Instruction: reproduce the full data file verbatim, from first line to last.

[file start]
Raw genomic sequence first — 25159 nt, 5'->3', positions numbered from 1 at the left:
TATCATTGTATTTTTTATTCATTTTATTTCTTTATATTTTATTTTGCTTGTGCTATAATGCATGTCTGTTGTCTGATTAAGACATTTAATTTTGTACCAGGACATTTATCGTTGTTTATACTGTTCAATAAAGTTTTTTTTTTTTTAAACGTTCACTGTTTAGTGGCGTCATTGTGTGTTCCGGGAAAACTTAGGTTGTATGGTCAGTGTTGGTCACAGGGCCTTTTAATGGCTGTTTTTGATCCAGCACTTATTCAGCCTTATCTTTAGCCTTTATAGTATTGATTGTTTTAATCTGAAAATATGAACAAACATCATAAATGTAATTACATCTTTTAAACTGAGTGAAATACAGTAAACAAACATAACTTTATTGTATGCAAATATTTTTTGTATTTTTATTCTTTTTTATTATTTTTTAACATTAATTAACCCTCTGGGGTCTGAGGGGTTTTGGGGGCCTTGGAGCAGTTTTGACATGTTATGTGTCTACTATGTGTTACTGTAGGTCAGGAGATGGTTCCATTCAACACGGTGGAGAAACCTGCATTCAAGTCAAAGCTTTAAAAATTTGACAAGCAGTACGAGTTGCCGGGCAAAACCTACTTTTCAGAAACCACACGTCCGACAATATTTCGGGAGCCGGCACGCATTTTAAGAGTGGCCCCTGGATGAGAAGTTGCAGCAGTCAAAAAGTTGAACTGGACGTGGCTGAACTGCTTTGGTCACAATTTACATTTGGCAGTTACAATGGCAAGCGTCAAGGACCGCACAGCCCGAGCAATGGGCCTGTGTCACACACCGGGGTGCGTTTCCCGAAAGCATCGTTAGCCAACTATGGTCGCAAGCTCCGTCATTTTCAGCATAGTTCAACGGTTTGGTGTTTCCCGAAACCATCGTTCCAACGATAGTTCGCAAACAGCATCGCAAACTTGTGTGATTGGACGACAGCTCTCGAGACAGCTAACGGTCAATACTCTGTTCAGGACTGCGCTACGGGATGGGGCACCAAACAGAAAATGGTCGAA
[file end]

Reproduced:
Raw genomic sequence first — 25159 nt, 5'->3', positions numbered from 1 at the left:
TATCATTGTATTTTTTATTCATTTTATTTCTTTATATTTTATTTTGCTTGTGCTATAATGCATGTCTGTTGTCTGATTAAGACATTTAATTTTGTACCAGGACATTTATCGTTGTTTATACTGTTCAATAAAGTTTTTTTTTTTTTAAACGTTCACTGTTTAGTGGCGTCATTGTGTGTTCCGGGAAAACTTAGGTTGTATGGTCAGTGTTGGTCACAGGGCCTTTTAATGGCTGTTTTTGATCCAGCACTTATTCAGCCTTATCTTTAGCCTTTATAGTATTGATTGTTTTAATCTGAAAATATGAACAAACATCATAAATGTAATTACATCTTTTAAACTGAGTGAAATACAGTAAACAAACATAACTTTATTGTATGCAAATATTTTTTGTATTTTTATTCTTTTTTATTATTTTTTAACATTAATTAACCCTCTGGGGTCTGAGGGGTTTTGGGGGCCTTGGAGCAGTTTTGACATGTTATGTGTCTACTATGTGTTACTGTAGGTCAGGAGATGGTTCCATTCAACACGGTGGAGAAACCTGCATTCAAGTCAAAGCTTTAAAAATTTGACAAGCAGTACGAGTTGCCGGGCAAAACCTACTTTTCAGAAACCACACGTCCGACAATATTTCGGGAGCCGGCACGCATTTTAAGAGTGGCCCCTGGATGAGAAGTTGCAGCAGTCAAAAAGTTGAACTGGACGTGGCTGAACTGCTTTGGTCACAATTTACATTTGGCAGTTACAATGGCAAGCGTCAAGGACCGCACAGCCCGAGCAATGGGCCTGTGTCACACACCGGGGTGCGTTTCCCGAAAGCATCGTTAGCCAACTATGGTCGCAAGCTCCGTCATTTTCAGCATAGTTCAACGGTTTGGTGTTTCCCGAAACCATCGTTCCAACGATAGTTCGCAAACAGCATCGCAAACTTGTGTGATTGGACGACAGCTCTCGAGACAGCTAACGGTCAATACTCTGTTCAGGACTGCGCTACGGGATGGGGCACCAAACAGAAAATGGTCGAA